In the wake of the Snowden leaks, the Foreign Intelligence Surveillance Court (FISC) has come under intense public scrutiny for its central, but often little understood, role in determining how the government collects and examines information on its citizens. Some legal scholars have criticized the top secret court for providing intelligence agencies overly expansive authority to monitor Americans as well as consistently signing off on federal surveillance requests. CFR's Matt Waxman says it's difficult to assess the court's interpretations of the law because its opinions are classified. He says that while he understands the court's demands for secrecy, he is "very concerned about the idea of secret law." However, he believes "the characterization of the FISA process as a 'rubber stamp' is inaccurate," explaining that U.S. officials rarely go to a FISC judge without a strong case.
For starters, how does the Foreign Intelligence Surveillance Court fit into the U.S. national security apparatus, and how has it evolved since September 11?
The Fourth Amendment to the Constitution, which prohibits unreasonable searches and seizures, has been interpreted to generally require a warrant from a judge--backed up by probable cause--before the government can listen in on calls in the United States. Until the late 1970s, the prevailing legal view was that this warrant requirement did not apply to so-called foreign intelligence collection, meaning things like espionage or collecting military secrets or many other kinds of national security information. But after the abuses of domestic spying came to light in the 1970s, Congress passed the Foreign Intelligence Surveillance Act, which established a special court, the Foreign Intelligence Surveillance Court (FISC), to regulate many kinds of foreign intelligence surveillance conducted in the United States.
For example, rather than having to show a regular judge that there was probable cause to believe that the target of surveillance has committed a crime, the government would have to show a FISC judge that there was probable cause to believe that the target was working on behalf of a foreign power, which includes international terrorist organizations.
However, several reforms to the law occurred after 9/11. The first was that Congress made it easier in some ways for the government to get FISA warrants. So we've seen an increase in the workload of the Foreign Intelligence Surveillance Court, more requests for FISA warrants, and more of them being issued. The second major change was that Congress required FISC to review not just these sorts of individual warrant applications that are specific to particular people or places, but also in some cases to review the legality of entire surveillance programs.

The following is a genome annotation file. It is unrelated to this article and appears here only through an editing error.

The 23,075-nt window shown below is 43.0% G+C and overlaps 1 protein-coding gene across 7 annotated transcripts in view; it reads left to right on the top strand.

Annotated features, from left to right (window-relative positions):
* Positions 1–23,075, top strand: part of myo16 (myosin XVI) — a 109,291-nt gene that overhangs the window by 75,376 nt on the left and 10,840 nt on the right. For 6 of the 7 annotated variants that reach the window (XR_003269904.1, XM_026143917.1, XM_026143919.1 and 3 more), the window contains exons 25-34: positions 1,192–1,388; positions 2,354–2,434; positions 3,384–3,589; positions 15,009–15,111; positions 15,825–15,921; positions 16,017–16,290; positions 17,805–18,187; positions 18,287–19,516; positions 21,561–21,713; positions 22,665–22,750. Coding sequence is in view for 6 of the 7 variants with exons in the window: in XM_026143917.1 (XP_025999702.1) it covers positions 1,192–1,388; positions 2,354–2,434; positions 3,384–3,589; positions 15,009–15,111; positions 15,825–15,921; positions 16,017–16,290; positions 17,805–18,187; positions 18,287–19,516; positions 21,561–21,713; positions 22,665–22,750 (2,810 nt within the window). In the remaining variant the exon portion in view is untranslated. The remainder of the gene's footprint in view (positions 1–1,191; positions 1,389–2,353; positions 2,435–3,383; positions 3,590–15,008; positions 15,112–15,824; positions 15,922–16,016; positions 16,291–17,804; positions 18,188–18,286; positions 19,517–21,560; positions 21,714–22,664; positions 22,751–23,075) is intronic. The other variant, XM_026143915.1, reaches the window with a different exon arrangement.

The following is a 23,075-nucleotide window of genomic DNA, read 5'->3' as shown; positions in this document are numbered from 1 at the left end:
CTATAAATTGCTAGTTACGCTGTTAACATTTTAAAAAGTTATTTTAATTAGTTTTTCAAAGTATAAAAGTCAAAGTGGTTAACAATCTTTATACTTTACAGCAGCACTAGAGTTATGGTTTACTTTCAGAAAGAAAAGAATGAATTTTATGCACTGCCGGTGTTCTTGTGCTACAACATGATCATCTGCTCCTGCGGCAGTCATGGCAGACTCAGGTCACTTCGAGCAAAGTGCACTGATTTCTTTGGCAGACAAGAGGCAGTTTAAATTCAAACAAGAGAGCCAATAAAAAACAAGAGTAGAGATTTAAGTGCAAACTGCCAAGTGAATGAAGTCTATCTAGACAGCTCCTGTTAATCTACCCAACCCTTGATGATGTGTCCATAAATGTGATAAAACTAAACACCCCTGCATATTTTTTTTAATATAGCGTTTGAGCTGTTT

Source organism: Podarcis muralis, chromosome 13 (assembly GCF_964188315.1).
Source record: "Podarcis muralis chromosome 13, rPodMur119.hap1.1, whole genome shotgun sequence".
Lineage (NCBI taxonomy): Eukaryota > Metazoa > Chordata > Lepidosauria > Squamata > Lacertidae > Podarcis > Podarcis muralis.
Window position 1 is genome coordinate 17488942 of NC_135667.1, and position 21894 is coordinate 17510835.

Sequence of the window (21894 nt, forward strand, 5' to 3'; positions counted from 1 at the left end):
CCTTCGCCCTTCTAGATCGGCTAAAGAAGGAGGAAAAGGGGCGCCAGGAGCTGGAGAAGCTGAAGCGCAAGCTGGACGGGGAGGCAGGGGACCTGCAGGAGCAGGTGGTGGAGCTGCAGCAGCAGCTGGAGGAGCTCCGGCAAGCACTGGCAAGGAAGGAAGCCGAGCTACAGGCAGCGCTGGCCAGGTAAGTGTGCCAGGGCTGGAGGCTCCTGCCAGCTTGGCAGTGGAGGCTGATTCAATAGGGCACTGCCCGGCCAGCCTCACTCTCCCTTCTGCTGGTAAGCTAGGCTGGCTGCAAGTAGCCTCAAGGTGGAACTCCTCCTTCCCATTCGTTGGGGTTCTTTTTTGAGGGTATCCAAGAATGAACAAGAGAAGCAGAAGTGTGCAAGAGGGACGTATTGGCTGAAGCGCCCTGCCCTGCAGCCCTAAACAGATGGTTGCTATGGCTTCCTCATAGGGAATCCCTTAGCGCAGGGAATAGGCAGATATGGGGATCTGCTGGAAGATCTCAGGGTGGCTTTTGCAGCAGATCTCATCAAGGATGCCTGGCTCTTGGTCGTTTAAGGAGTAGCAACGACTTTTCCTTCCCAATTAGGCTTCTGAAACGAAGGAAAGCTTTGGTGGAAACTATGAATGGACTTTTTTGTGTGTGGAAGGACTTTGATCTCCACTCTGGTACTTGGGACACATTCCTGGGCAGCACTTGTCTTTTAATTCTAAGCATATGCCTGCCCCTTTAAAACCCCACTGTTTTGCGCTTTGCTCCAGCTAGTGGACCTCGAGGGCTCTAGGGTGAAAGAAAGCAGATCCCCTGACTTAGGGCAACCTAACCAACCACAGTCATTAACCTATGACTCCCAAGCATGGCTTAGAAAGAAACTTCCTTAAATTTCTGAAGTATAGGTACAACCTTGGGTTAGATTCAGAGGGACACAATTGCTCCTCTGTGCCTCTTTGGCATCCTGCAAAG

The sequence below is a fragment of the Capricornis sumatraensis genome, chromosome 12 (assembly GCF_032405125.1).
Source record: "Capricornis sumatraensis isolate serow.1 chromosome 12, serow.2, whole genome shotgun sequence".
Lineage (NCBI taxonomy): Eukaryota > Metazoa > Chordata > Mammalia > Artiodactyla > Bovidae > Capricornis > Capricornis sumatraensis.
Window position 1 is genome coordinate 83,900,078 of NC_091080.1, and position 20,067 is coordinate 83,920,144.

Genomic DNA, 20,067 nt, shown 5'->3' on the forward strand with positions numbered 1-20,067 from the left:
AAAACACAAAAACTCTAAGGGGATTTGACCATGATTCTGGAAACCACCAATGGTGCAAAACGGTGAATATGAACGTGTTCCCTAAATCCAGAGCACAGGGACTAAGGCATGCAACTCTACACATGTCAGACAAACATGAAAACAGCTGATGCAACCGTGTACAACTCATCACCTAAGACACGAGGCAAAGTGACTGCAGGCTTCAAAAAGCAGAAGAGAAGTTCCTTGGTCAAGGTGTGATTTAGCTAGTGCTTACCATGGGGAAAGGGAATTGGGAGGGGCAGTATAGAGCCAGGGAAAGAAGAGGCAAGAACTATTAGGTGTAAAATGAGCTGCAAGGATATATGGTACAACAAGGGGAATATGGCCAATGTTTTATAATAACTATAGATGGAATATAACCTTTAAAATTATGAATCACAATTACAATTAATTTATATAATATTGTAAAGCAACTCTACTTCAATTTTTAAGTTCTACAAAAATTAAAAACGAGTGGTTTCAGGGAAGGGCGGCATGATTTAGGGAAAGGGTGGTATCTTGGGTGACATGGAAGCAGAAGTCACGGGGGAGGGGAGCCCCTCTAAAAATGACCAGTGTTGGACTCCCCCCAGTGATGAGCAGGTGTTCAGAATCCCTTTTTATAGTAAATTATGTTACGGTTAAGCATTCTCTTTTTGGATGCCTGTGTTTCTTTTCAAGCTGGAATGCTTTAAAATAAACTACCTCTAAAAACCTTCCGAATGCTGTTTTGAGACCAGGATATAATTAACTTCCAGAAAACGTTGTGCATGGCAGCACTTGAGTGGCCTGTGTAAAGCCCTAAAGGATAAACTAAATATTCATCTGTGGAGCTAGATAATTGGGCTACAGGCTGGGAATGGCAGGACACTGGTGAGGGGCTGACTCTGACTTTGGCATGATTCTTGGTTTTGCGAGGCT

Many legal scholars have recently criticized the court for its interpretations of surveillance law, which underpin some of these controversial NSA programs leaked by Snowden. What's your sense of this?
It's hard to know for sure because the court's opinions are secret, but the FISC has probably interpreted some terms of congressional surveillance authorization very broadly. For example, the authority to collect certain types of records that are "relevant" to a terrorism investigation--that has reportedly been interpreted to allow for collection of vast data sets.
However, there seems to be a split in views. Some members of Congress are saying that when they passed the statute authorizing these surveillance powers, they never intended something so broad. On the other hand, government officials point out that many members of Congress have known for a long time what's going on and they haven't raised complaints.
Why are there different legal standards for search and surveillance in the national security context versus the criminal justice context?
Historically, this started with some distinctions that the executive branch had been asserting that, outside of the criminal justice context, the government had a very broad authority to conduct warrantless surveillance in the name of national security or foreign intelligence. A number of courts in the United States agreed over the years with the executive branch that when it comes to foreign intelligence surveillance, the normal warrant requirements of the Fourth Amendment don't apply.
But following the Church Committee in the 1970s, Congress tried to fill that gap, effectively saying that "even if the Constitution doesn't require a warrant, we Congress are going to establish a special court and require that the executive branch get a warrant for at least some of these foreign intelligence surveillance activities." So it is really a product of [FISA] and successive amendments to that statute that have created different types of court review and different substantive standards for different kinds of intelligence and surveillance activities.
Is it fair to say that constitutional protections are weaker in this national security context?
As in many areas of the law, when it comes to dealing with national security threats, especially foreign threats, the executive branch is given more constitutional latitude to take action.